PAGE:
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Santa Barbara Rampage Killer Acted Alone, Researched Knife Attacks and Nazis

Santa Barbara Rampage Killer Acted Alone, Researched Knife Attacks and Nazis

Students mourn at a public memorial service on the Day of Mourning and Reflection for the victims of a killing spree at University of California, Santa Barbara on May 27, 2014 in Isla Vista, California. Photo by David McNew/Getty Images(SANTA BARBARA, Calif.) -- The Santa Barbara County Sheriff's Office released its report on the Isla Vista shooting from May 2014 that left six students at the University of California, Santa Barbara dead.The 64-page report concluded that the suspect, 22-year-old Elliot Rodger, acted alone in planning and acting out his "premeditated, murderous rampage." Rodger stabbed three people to death inside his Isla Vista apartment. He then killed three more people and injured another 14 in a series of drive-by shootings and by striking individuals intentionally with his car on May 23, 2014.The three people stabbed at the apartment were all murdered separately, the report says, as they entered the apartment at different times on the day of the killings. It was hours later that Rodger uploaded a video titled "Retribution" online and emailed an autobiographical manifesto to family members and acquaintances. Minutes later, he began his rampage.An investigation of Rodger's cell phone turned up 24 digital movies, including a clip of blood dripping into a bathroom sink, a clip in which Rodger appears to complain about trash left in the kitchen of his apartment and his roommate being lazyand several other videos in which he expressed disdain for other people and his own life.Rodger had also apparently searched the Internet on the day of the killings for topics including "quick silent kill with a knife." In the months leading up to the rampage, he had searched for information related to a pair of knife attacks in China, as well as numerous searches related to Nazi leaders, in particular Adolf Hitler.Sheriff Bill Brown said in the report that he believes the detectives, forensic teams and coroner's personnel "handled the aftermath of this heinous crime with great ability and compassion," and praised the first responders "whose swift, courageous, skillful and resolute actions...prevented many more deaths."While Brown praised California's strict gun control laws, he acknowledged that "more can and must be done to ensure that those who died were not lost in vain." He specifically mentioned efforts to remove guns from "armed and prohibited" individuals and legislation passed to give law enforcement officers and families the ability to temporarily impound guns in cases where public safety is believed to be at risk.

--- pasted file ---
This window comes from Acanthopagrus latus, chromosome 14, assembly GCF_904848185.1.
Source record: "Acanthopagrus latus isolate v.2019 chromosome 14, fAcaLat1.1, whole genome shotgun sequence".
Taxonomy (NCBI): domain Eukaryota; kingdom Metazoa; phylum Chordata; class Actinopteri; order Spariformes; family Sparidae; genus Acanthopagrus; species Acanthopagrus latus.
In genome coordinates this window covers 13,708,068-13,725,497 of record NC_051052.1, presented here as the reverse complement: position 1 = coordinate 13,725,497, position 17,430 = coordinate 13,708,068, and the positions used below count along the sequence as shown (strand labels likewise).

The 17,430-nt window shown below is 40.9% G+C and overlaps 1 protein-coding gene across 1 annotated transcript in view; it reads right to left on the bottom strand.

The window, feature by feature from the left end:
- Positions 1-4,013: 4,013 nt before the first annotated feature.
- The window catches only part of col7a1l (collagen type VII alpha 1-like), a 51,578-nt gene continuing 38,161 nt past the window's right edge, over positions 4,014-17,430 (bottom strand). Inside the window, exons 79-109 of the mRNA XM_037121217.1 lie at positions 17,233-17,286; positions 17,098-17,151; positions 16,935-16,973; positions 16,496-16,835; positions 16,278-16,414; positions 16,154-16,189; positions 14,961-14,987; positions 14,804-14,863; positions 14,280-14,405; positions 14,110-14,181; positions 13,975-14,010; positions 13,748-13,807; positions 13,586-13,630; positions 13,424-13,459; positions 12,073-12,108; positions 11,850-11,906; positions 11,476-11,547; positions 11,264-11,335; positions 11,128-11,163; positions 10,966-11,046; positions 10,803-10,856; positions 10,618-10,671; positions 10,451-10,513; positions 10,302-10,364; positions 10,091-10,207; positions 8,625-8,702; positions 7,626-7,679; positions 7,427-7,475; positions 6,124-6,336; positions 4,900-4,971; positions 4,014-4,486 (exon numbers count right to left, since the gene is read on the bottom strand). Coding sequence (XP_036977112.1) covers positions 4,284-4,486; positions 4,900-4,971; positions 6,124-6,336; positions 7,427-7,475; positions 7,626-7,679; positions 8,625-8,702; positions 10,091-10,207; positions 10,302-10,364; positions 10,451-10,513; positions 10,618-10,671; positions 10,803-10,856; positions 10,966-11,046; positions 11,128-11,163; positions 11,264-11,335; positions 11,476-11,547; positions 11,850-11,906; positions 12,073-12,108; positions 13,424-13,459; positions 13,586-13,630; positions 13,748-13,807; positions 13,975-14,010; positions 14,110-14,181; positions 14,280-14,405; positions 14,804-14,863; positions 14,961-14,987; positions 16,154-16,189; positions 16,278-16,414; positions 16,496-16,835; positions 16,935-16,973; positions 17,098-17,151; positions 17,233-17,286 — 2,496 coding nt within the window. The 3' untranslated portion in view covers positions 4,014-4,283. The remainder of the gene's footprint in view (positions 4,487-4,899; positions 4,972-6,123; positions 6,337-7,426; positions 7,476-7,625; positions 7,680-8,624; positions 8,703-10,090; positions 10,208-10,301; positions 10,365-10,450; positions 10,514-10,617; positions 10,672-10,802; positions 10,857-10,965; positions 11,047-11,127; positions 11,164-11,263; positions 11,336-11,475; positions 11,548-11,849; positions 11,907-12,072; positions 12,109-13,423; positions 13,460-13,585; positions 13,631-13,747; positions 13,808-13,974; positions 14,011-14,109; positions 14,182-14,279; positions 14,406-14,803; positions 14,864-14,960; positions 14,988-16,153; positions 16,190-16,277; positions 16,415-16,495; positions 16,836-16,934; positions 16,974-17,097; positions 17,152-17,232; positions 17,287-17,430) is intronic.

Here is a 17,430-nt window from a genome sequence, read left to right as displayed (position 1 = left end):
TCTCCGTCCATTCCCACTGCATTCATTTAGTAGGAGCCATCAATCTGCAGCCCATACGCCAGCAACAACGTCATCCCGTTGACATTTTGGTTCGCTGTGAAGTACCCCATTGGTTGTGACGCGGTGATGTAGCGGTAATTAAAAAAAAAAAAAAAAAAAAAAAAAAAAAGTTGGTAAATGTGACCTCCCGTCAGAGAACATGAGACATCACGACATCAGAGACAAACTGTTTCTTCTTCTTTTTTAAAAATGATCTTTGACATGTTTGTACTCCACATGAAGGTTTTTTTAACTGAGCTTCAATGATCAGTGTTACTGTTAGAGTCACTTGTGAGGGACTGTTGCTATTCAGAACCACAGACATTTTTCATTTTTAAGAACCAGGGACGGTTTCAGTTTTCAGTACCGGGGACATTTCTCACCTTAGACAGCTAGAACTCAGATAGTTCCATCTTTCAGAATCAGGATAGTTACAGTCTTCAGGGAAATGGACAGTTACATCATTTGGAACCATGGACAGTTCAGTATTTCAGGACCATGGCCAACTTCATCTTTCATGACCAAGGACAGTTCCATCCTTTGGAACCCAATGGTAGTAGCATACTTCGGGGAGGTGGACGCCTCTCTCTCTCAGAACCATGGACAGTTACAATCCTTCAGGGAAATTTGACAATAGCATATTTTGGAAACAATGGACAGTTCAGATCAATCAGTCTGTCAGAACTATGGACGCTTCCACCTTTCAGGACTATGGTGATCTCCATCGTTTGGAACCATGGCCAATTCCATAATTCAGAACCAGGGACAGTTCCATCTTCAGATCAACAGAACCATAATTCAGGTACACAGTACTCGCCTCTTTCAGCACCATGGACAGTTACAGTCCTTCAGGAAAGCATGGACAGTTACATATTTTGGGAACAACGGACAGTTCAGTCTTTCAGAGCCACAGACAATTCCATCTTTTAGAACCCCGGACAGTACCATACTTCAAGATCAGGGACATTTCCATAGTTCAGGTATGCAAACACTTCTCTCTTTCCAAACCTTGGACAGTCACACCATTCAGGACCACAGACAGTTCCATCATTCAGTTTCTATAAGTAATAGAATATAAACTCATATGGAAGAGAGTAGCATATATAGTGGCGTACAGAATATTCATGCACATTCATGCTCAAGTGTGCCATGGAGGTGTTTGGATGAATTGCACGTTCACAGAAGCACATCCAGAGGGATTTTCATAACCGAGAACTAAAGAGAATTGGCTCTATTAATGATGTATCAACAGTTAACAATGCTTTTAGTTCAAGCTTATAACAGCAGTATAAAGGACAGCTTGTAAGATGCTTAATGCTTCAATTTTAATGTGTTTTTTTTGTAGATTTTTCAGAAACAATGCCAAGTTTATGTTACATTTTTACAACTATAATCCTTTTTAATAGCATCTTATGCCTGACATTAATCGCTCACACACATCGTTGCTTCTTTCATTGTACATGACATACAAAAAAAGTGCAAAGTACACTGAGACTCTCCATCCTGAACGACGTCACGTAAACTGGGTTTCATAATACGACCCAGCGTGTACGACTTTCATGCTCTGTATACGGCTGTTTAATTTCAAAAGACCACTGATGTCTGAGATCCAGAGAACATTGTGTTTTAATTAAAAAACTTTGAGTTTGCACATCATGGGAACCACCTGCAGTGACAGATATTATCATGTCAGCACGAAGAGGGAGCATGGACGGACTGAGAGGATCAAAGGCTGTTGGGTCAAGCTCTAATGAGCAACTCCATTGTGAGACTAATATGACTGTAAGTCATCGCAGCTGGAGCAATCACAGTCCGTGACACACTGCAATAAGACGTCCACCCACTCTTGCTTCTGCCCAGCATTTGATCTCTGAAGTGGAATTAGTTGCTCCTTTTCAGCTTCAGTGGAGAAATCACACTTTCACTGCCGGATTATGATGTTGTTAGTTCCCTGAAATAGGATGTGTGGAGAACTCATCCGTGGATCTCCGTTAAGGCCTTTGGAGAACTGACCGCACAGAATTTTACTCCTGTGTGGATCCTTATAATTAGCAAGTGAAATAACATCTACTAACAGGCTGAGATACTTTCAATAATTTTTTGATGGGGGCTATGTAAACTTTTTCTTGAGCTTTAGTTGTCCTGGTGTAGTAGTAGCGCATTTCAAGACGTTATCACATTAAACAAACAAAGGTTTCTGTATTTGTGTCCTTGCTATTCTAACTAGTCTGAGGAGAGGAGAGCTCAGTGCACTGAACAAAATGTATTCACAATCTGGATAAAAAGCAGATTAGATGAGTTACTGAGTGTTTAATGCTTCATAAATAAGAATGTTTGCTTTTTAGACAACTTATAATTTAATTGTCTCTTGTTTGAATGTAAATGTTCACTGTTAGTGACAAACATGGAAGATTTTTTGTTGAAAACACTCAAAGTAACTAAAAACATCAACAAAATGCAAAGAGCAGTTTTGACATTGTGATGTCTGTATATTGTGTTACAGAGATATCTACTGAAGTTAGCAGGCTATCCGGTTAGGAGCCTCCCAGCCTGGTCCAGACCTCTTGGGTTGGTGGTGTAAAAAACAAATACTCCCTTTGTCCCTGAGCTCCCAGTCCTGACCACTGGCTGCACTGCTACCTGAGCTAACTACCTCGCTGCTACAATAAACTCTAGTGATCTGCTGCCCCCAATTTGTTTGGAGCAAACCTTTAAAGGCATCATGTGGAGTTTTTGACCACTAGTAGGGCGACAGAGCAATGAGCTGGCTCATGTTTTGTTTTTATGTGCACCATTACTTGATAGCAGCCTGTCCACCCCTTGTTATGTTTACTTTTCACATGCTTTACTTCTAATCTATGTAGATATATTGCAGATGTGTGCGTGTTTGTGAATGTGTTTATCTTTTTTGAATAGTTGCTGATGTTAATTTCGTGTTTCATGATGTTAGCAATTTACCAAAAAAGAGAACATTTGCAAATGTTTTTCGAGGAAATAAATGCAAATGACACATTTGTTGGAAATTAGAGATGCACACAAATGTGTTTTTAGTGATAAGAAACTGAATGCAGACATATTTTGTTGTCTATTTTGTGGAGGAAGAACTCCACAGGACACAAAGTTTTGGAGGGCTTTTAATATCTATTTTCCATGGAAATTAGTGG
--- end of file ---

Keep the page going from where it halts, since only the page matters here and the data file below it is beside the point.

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Rabbi Accused of Kidnapping, Torturing Husbands Into Granting Divorces Goes to Trial

Rabbi Accused of Kidnapping, Torturing Husbands Into Granting Divorces Goes to Trial